Ovulation disorders and male hypogonadism Flashcards Preview

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Flashcards in Ovulation disorders and male hypogonadism Deck (91):
1

Briefly describe the hypothalamic-pituitary-gonadal axis

Hypothalamus secretes gonadotrophin releasing hormone >
GnRH acts upon the anterior pituitary >
Anterior pituitary secretes LH and FSH >
LH and FSH stimulate gamete formation (FSH only in males) directly and via the production of steroid and peptide hormones within the gonads

2

What type of hormones are oestrogens?

Steroid

3

Where and by which cells does glandular oesteogen synthesis occur?

Ovaries - theca and granulosa cells
Corpus luteum

4

Which type of cells does LH stimulate? Which hormone production does it induce?

Granulosa
Pregnenolone

5

Describe the process of oestradiol production

Pregnenolone diffuses form the granulosa cells to theca cells >
Theca cells convert pregnenolone to androstenedione using 17,20-lyase and 3beta-HSD >
Androstenedione returns to the granulosa cells where it is converted to oestrone by aromatase >
Oestrone is further converted to oestradiol by 17beta-HSD

6

What does FSH do? How does it do this?

Stimulates the conversion of androstenedione to oestrone via aromatase
Stimulates the conversion of oestrone to oestradiol via 17beta-HSD

7

Where and how does extra-glandular oestrogen synthesis occur?

Aromatase expression in fat and bone allows conversion of androstenedione to oestrone

8

Explain progesterone synthesis

3beta-HSD converts pregnenolone to progesterone in the corpus luteum, placenta (during pregnancy) and adrenals (pathway to androgen and mineralocorticoid synthesis)

9

What receptors numbers increase in the presence of oestrogen?

Intracellular progesterone receptor

10

How do the products of hormone synthesis vary with the menstrual cycle?

Follicular phase - oestradiol
Luteal phase - progesterone

11

When are LH and FSH highest?

Just before and during ovulation

12

What does oligomenorrhea mean?

Less than 9 periods a year

13

What does primary amenorrhea mean?

Failure of menarche before age 16

14

What does secondary amenorrhea mean?

Cessation of periods for over 6 months in an individual who has previously menstruated

15

What categories do the causes of amenorrhea fall under?

Physiological
Primary (genetic)
Secondary (ovarian, uterine, hypothalamic, pituitary)

16

How should amenorrhea be investigated?

LH/FSH
Oestradiol
Thyroid function
Prolactin

Ovarian ultrasound
Testosterone
Pituitary function
MRI
Karyotype

17

What is female hypogonadism?

Low levels of oestrogen

18

Where does the problem lie with primary and secondary hypogonadism respectively?

Primary - ovaries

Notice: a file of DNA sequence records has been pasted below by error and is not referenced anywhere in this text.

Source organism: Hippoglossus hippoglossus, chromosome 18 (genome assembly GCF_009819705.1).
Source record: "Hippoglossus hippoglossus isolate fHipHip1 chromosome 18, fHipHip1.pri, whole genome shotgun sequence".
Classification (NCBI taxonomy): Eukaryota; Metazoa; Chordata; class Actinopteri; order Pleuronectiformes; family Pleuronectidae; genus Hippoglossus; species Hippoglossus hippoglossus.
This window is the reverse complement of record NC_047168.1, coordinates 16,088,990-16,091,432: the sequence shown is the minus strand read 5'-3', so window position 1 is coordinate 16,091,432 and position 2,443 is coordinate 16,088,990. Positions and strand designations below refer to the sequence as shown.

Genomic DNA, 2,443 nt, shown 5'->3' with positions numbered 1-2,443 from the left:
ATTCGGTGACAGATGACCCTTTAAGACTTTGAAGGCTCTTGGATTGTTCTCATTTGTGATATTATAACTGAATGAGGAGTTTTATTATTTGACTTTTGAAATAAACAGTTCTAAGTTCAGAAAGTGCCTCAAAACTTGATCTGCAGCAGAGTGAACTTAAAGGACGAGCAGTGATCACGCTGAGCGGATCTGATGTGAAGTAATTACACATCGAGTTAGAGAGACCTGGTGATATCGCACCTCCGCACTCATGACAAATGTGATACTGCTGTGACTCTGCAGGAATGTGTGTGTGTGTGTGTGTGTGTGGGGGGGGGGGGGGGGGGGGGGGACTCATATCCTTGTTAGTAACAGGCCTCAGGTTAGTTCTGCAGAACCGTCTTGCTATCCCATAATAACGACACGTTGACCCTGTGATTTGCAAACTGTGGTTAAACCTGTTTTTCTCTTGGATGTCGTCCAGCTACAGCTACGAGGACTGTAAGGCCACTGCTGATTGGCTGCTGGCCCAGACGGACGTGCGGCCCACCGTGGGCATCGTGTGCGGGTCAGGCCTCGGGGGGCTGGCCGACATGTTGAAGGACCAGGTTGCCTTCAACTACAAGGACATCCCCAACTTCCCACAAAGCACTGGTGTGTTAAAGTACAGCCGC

Secondary - hypothalamic or pituitary

19

What is hypergonadotrophic hypogonadism?

Low oestradiol
High FSH/LH

20

What is hypogonadotrophic hypogonadism

Low oestradiol
Low FSH/LH

21

What is premature ovarian failure?

Amenorrhea, oestrogen deficiency and elevated gonadotrophs occurring before the age of forty

22

What is the diagnostic criteria for premature ovarian failure?

FSH > 30 on two separate occasions at least 1 month apart

23

What are the causes of premature ovarian failure?

Chromosomal
Genetic mutation (FSH/LH receptor)
Iatrogenic
Autoimmune

24

What are the chromosomal causes of premature ovarian failure?

Turner's
Fragile X

25

What are the iatrogenic causes of premature ovarian failure?

Surgery
Radiation

26

What are the autoimmune causes of premature ovarian failure?

Addison's
Thyroid disease

27

What is kallman's syndrome a problem with?

Hypothalamus

28

Wilson's syndrome can cause hypogonadism. T/F

False - haemochromatosis

29

What is idiopathic hypogonadotrophic hypogonadism?

Absent/delayed sexual maturation with low gonadotrophs in the absence of anatomical or functional problem with the hypothalamic-pituitary-gonadal axis

30

Where is the problem with idiopathic hypogonadotrophic hypogonadism?

Hypothalamus - inability to activate GnRH secretion

31

There are a number of genetic defects associated with idiopathic hypogonadotrophic hypogonadism. T/F

True - GnRH secretion is pretty complex

32

What is the role of kisspeptin in the regulation of GnRH production?

Kisspeptin binds to the KISS1P gene to induce GnRH secretion

33

What are the effects of kisspeptin?

Gatekeeper of puberty
Regulator of male and female fertility
Involved in feedback control of oestrogen and therefore menstruation and ovulation

34

What is Kallman's syndrome?

A genetic disorder causing the loss of GnRH secretion and anosmia/hyposmia due to failure of hypothalamic migration

35

How is the pituitary affected in Kallman's syndrome?

Normal apart from reduced LH/FSH due to lack of stimulation from GnRH

36

What does a brain MRI show in Kallman's syndrome?

Normal pituitary
No olfactory bulbs

37

Which sex is affected by Kallman's most often?

Male

38

Is Kallman's associated with a family history or nah?

Sometimes

39

How can you differentiate between Kallman's syndrome and idiopathic hypogonadotrophic hypogonadism?

Presence or absence of anosmia

40

How are the hormone levels affected in pituitary dysfunction?

Low/normal LH/FSH
Low oestradiol

41

What causes of pituitary dysfunction can cause hypogonadism?

Non-functioning adenoma
Pituitary infarction
Prolactinoma
Dopamine antagonists

42

What are the causes of hyperprolactinemia?

Prolactinoma
Pituitary pathology
Anti-psychotics
Dopamine antagonists
Hypothyroidism
Idiopathic

43

What are the ovarian causes of amenorrhea?

PCOS
Ovarian failure
Congenital problem

44

What is the rotterdam criteria for PCOS?

Menstrual irregularity
Hyperandrogenism
Polycystic ovaries